Students at University College London (UCL) are being given the chance to learn under researchers at DeepMind — an artificial intelligence (AI) lab that was acquired by Google in 2014 for £400 million.
Senior staff at DeepMind — based just a few minutes walk from the UCL campus in Bloomsbury — will aim to pass on some of their knowledge to students enrolled on UCL’s machine learning master’s programmes from January 2017.
It will focus on areas like deep learning, reinforcement learning, and natural language understanding, DeepMind said.
Professor John Shawe-Taylor, head of UCL Computer Science, said in a statement: “We are extremely excited about this new partnership. The strength of computer science at UCL has been growing rapidly in recent years and now our Masters students will also benefit from superb training provided directly by DeepMind staff. This new partnership in state-of-the-art AI is an excellent example of research-led teaching, for which UCL is renowned.”
Teaching will be provided by the likes of David Silver, who was the main programmer on the AlphaGo team at DeepMind, which created an algorithm that defeated the world’s best Go player last year.
Other DeepMinders signed up to teach at UCL include Hado van Hasselt, Joseph Modayil, Koray Kavukcuoglu, Raia Hadsell, James Martens, Oriol Vinyals, Simon Osindero, Karen Simonyan, Volodymyr Mnih, and Alex Graves.
Demis Hassabis, CEO and cofounder of DeepMind, holds a PhD in cognitive neuroscience from UCL, which is where he met DeepMind cofounder Shane Legg, who gave a talk to UCL students on Monday.
Hassabis said in a statement: “DeepMind is proud to work closely with the academic community, supporting PhD students and university courses, sponsoring conferences, and publishing our research openly for others to learn from.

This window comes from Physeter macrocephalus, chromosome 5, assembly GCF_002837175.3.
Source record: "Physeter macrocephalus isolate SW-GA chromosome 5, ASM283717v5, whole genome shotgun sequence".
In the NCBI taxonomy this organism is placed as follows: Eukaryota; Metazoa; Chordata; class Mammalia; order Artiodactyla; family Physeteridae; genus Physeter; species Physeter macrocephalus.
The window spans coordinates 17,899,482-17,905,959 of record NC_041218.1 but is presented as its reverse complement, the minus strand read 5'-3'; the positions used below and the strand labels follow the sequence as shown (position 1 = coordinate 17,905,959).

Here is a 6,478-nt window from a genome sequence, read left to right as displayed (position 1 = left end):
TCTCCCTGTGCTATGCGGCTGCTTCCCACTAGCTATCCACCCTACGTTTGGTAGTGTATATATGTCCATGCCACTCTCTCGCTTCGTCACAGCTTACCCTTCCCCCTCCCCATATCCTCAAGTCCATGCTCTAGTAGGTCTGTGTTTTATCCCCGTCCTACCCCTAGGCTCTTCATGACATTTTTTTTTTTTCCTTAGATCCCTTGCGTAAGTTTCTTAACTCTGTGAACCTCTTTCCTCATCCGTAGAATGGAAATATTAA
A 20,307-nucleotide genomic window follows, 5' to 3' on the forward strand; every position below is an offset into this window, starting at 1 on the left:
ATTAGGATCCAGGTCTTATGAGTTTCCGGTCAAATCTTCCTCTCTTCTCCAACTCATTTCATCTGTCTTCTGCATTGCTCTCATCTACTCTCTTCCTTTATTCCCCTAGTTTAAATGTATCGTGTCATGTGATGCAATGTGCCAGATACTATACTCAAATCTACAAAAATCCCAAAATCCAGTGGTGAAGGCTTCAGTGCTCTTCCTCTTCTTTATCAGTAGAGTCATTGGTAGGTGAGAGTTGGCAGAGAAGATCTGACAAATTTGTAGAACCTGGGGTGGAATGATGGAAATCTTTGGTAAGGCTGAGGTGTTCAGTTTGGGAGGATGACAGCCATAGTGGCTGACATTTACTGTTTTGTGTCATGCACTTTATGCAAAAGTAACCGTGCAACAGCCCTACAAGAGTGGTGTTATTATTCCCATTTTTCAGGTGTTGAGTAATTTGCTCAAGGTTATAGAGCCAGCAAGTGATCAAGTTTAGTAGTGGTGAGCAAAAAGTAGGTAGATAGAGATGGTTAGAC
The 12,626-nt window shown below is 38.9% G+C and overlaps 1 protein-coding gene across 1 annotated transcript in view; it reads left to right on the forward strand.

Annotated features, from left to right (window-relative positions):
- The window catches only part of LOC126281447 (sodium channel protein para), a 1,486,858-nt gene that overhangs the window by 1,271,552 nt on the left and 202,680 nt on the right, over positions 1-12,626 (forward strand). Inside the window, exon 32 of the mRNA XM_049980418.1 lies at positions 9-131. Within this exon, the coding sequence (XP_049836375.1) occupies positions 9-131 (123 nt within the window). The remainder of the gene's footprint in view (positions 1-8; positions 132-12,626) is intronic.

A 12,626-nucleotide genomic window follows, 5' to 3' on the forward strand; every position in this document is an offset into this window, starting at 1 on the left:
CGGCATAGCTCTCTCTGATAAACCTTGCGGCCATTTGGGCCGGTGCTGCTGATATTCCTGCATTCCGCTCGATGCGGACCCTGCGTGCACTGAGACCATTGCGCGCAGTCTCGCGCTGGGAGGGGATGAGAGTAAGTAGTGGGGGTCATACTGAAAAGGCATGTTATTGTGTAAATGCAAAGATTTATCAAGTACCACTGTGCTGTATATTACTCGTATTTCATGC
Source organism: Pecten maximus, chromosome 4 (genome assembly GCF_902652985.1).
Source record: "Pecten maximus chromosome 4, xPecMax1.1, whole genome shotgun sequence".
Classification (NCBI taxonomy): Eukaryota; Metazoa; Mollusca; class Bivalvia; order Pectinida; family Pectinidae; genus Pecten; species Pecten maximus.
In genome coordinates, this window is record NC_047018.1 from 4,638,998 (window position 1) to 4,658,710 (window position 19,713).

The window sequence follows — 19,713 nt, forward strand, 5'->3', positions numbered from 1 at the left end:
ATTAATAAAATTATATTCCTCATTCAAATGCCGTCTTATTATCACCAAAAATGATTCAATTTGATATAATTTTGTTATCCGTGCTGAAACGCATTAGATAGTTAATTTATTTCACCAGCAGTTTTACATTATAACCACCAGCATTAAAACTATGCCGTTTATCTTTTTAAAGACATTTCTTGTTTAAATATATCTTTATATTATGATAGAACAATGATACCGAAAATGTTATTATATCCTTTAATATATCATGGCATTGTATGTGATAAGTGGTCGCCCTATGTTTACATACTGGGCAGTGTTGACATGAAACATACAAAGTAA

“We hope that this course will offer UCL students a unique opportunity to develop their understanding of deep learning and reinforcement learning at one of the best universities in the world, alongside members of DeepMind.”
Staff at DeepMind also teach students at Oxford University, with the company launching its Deep Learning for Natural Language Processing advanced course at the university’s Department of Computer Science this January.
Some in the academic community are concerned that private companies like DeepMind are poaching the brightest minds from the world’s leading universities, meaning certain areas of research might not receive the attention they deserve.
“We think it’s important for the field that there are as many thriving independent academic institutions as possible,” wrote Hassabis in a blog post on Monday. “That’s why we’re providing sponsorship for several research labs and their PhD students to pursue their own research priorities in whichever way they choose, including the University of Alberta, University of Montreal, University of Amsterdam, Gatsby Unit at UCL, NYU and Oxford, and others.
“We see the links between company research labs and academia as central to the future of AI. By continuing to share talent, expertise and breakthroughs — not just on technical subjects, but also on the broader set of questions around ethics, safety and societal impact — we believe we’ll all make better progress in the development of artificial intelligence and its application for positive social benefit.”